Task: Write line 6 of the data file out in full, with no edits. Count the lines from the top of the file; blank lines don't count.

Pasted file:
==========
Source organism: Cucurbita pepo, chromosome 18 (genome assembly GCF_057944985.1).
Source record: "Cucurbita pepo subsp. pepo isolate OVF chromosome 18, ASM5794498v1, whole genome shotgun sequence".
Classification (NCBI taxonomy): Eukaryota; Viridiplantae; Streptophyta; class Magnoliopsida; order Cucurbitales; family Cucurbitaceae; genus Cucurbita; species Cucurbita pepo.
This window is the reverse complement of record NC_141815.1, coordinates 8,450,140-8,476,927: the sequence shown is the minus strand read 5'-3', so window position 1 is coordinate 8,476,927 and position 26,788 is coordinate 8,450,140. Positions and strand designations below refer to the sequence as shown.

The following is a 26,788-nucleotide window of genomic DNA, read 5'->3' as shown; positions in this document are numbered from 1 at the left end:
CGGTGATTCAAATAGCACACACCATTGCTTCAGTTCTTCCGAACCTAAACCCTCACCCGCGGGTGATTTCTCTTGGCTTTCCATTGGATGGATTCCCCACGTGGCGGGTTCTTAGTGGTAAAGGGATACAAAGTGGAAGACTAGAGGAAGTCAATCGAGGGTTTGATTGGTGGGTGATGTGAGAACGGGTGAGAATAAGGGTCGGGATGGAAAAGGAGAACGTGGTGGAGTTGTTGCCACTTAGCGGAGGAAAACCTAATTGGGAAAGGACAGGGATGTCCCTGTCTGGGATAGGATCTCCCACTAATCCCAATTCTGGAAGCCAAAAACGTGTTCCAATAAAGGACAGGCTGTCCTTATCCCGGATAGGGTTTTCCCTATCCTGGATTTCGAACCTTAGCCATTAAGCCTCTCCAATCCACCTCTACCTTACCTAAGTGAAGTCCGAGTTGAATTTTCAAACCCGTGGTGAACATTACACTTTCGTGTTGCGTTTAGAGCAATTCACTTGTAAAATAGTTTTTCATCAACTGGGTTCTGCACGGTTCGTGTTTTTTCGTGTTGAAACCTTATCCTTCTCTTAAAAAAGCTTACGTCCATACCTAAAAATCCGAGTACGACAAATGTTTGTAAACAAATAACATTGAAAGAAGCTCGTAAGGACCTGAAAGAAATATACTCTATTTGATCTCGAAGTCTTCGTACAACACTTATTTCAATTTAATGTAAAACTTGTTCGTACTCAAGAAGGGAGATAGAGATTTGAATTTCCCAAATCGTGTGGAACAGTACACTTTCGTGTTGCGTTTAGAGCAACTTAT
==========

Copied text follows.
CGGTGATTCAAATAGCACACACCATTGCTTCAGTTCTTCCGAACCTAAACCCTCACCCGCGGGTGATTTCTCTTGGCTTTCCATTGGATGGATTCCCCACGTGGCGGGTTCTTAGTGGTAAAGGGATACAAAGTGGAAGACTAGAGGAAGTCAATCGAGGGTTTGATTGGTGGGTGATGTGAGAACGGGTGAGAATAAGGGTCGGGATGGAAAAGGAGAACGTGGTGGAGTTGTTGCCACTTAGCGGAGGAAAACCTAATTGGGAAAGGACAGGGATGTCCCTGTCTGGGATAGGATCTCCCACTAATCCCAATTCTGGAAGCCAAAAACGTGTTCCAATAAAGGACAGGCTGTCCTTATCCCGGATAGGGTTTTCCCTATCCTGGATTTCGAACCTTAGCCATTAAGCCTCTCCAATCCACCTCTACCTTACCTAAGTGAAGTCCGAGTTGAATTTTCAAACCCGTGGTGAACATTACACTTTCGTGTTGCGTTTAGAGCAATTCACTTGTAAAATAGTTTTTCATCAACTGGGTTCTGCACGGTTCGTGTTTTTTCGTGTTGAAACCTTATCCTTCTCTTAAAAAAGCTTACGTCCATACCTAAAAATCCGAGTACGACAAATGTTTGTAAACAAATAACATTGAAAGAAGCTCGTAAGGACCTGAAAGAAATATACTCTATTTGATCTCGAAGTCTTCGTACAACACTTATTTCAATTTAATGTAAAACTTGTTCGTACTCAAGAAGGGAGATAGAGATTTGAATTTCCCAAATCGTGTGGAACAGTACACTTTCGTGTTGCGTTTAGAGCAACTTAT